China has become the largest supplier and market for Hong Kong’s imports and domestic exports accounting for 43% of total imports and 30% of domestic exports in January – June 1999 and Hong Kong is a major service-centre for the Mainland. The United States of America is Hong Kong’s second largest trading partner. In January – July 1999 total trade with the US accounted to USD 29.1 billion, down 5.7% over January – July 1998. The European Union is the third largest trading partner. Between January – July 1999 the total volume of transactions with the EU accounted to USD 24.3 billion, a drop of 11.7% over January – July 1998. In January – July 1999 imports totalled USD 98.2 billion, a 10.1% decrease over the same time in 1998.The total exports to Japan rose by 0.9% in real terms in January – July 1999, compared with 1998.

4.5.2. Incoming Visitors to Hong Kong (Figures from Hong Kong Tourist Association) Hong Kong was the most popular tourist destination in Asia in 1998. The total tourism receipts in 1998 (in whole Asia) amounted 7,1 billion and in the first half of 1999 amounted 3.2 billion. There were 9.57 million visitors arriving to Hong Kong in 1998, an 8% decrease over 1997. From January – end of August 1999 there were 6.9 million visitors arrivals, an 11% increase over the same period in 1998.

Graph 1: Visitors in Hong Kong (x 1,000,000) 4.5.3. Radio and Television Hong Kong has two commercial television licenses. Television Broadcasters Limited and Asia television Limited. Each provides one Chinese and one English language channel. On average they transmit more than 550 hours of programming weekly, reaching more than 6 million viewers, or more than 1.9 million television householders. Also Hong Kong has 13 radio channels broadcast by three operates – seven by Radio Television Hong Kong and 3 each by Hong Kong Commercial Broadcasting Company Limited and Metro Broadcast Corporation Limited.

4.5.4. China’s view of the USA There is a contradiction between the official policy of the government and the people’s opinion about the western influence in the country. On the one hand the government is open for free trade with western nations, including the USA. On the other hand the influence of the western society in their Asian country is not liked to be seen. The population, however is more likely to be open about the western culture and tends to be enthusiastic about American products and the American philosophy and the western way of life. 4.6.

DEMAND ANALYSIS 4.6.1. Demand development The estimated number of visitor to the Hong Kong the me park in the first year of operation. This figure will gradually rise to around 10 million a year after 15 years, which is the full annual capacity. 4.6.2. Product classification The experience to go to a theme park is non-durable (even though the company claims to offer durable memories).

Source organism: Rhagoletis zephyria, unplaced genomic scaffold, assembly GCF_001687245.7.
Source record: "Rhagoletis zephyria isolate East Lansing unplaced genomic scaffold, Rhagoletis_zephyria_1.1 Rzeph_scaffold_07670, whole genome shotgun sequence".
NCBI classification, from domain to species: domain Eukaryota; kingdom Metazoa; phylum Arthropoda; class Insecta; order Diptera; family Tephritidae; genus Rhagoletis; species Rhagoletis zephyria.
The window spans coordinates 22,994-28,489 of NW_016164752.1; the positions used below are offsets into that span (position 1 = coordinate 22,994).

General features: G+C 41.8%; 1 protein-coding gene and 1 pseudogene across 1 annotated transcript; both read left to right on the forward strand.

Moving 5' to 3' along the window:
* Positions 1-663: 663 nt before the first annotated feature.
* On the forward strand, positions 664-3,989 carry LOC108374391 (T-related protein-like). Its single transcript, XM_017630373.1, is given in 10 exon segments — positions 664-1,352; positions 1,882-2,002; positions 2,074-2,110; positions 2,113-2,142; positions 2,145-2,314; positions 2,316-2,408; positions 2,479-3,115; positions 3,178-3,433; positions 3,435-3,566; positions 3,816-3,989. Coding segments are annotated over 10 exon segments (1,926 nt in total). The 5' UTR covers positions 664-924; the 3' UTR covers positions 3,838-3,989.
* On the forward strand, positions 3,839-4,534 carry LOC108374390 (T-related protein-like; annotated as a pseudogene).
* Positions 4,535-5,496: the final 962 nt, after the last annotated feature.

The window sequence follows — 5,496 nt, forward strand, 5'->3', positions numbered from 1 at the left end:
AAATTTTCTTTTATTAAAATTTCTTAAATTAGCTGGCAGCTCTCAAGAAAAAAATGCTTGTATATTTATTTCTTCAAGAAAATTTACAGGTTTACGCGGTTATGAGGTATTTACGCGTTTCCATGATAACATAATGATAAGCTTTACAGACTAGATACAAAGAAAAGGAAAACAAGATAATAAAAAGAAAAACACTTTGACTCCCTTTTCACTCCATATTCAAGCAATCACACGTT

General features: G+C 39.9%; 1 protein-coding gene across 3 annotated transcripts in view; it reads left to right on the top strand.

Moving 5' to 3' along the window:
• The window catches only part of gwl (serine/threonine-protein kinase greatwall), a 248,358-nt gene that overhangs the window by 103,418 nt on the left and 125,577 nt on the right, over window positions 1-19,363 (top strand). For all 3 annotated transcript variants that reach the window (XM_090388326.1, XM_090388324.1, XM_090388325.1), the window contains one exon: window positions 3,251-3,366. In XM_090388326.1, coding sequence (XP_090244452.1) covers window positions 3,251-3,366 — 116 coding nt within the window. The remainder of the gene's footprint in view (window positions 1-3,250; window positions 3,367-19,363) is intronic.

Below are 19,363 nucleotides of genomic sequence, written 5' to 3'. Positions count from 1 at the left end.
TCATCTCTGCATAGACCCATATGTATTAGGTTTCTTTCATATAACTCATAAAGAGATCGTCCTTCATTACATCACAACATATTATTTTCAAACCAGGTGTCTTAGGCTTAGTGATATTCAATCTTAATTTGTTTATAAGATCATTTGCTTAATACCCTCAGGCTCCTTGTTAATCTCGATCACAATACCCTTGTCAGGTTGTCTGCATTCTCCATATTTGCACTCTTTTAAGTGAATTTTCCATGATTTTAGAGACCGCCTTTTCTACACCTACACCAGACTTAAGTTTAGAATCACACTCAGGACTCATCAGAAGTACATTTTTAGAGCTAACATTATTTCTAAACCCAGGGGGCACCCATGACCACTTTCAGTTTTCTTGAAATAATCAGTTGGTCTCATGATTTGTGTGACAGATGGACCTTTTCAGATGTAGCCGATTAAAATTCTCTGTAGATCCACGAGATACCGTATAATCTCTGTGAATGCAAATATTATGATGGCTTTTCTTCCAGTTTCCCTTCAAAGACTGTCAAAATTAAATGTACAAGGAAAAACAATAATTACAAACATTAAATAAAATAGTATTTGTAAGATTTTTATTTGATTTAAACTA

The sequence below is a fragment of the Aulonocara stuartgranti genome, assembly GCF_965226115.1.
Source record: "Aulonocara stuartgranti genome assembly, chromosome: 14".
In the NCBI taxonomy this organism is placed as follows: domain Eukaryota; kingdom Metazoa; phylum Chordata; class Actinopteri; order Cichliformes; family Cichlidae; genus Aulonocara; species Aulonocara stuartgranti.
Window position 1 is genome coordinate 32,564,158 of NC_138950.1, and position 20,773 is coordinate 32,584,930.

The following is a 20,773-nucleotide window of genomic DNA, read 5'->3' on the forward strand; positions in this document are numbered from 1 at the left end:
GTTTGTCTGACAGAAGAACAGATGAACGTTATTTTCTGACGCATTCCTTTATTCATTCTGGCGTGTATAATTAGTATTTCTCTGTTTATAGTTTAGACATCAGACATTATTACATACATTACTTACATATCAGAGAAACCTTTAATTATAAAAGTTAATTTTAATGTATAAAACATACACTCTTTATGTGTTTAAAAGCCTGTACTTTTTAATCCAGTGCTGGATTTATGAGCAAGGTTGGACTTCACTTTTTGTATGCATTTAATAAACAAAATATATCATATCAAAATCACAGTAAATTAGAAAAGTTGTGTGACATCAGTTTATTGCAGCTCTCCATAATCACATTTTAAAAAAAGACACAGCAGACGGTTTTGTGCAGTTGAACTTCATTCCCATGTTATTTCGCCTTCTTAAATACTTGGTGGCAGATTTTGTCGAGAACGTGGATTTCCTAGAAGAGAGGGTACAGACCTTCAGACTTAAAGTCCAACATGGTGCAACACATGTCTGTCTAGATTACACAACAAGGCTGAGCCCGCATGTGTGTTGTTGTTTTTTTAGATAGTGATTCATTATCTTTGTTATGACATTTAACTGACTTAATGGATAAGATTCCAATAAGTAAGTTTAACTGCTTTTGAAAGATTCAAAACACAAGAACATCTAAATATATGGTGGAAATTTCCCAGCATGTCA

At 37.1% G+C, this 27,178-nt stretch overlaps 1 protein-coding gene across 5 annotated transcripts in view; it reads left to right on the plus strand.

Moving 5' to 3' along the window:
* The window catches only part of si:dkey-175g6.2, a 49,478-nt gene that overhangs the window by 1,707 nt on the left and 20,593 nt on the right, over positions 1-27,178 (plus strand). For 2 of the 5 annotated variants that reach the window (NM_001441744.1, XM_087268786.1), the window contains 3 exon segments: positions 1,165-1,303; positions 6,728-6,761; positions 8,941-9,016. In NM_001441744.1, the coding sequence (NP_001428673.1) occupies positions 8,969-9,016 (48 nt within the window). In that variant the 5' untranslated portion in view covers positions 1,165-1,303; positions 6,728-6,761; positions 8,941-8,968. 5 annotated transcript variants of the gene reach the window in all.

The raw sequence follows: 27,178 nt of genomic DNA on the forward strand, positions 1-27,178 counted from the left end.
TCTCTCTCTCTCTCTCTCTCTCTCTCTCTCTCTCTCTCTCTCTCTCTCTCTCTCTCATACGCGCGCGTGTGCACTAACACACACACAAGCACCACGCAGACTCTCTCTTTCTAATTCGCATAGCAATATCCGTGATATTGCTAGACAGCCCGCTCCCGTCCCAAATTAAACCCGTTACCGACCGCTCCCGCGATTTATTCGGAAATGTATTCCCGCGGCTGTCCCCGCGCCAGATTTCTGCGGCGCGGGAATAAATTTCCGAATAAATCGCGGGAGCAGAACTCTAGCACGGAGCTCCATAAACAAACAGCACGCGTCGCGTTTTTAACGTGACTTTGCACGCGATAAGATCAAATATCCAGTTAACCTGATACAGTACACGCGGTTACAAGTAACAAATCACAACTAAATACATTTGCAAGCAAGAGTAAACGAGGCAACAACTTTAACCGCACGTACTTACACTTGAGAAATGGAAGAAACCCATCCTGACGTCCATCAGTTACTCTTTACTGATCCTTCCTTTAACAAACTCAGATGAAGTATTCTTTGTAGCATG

Disney’s theme parks are specialty products, and people are willing to travel far and pay a lot of money to experience the magic. 4.6.3. Segmentation analysis Disney expects visitors from all over the world: The mainland of China – 27% Taiwan – 19% Japan – 10% South and Southeast Asia – 12% The USA – 8% The majority of the expected visitors are families with children. And, as mentioned before, the income level of the expected visitors is at least average. The company has to consider different life styles when segmenting the market. There are numerous potential customers that do not like the idea of an artificial perfect world.

4.7. INDUSTRY AND COMPETITION ANALYSIS In order to analyse the forces that influence the competitiveness of the Disney park in Hong Kong, Michael Porter’s 5-forces-model will be used: Direct competitors: Since there is no western-oriented amusement park in Hong Kong and around, there is no direct competitor for the Disney park in Hong Kong. Indirect competitors: Substitutes: There are a lot of possibilities to spend the free time. In Hong Kong there are a lot of museums, parks and restaurants. Besides, one could stay at home, visit friends or relatives, do sports, watch TV, play games or simply enjoy yourself. Potential entrants: A theme park requires high investment. Since the Disney parks are the most popular in the world, a company deciding to open another amusement park in the surrounding of Hong Kong will have a hard time (high entry barriers). However, famous park operator like the Universal Studios or Bush Gardens have enough financial power to enter the Asian market.

Suppliers: Naturally the park will depend on Asian suppliers of e.g. food and beverages and on the prices they are setting. However, brands like Coca Cola are international companies and have been operating with the Disney company for numerous years, and will not ask for a price that will surprise Disney. In the park, Disney will hardly sell any specialty goods, so that the company will not depend on a certain supplier. For the most part Disney will sell company-manufactured merchandise and therefore this will not be a threat.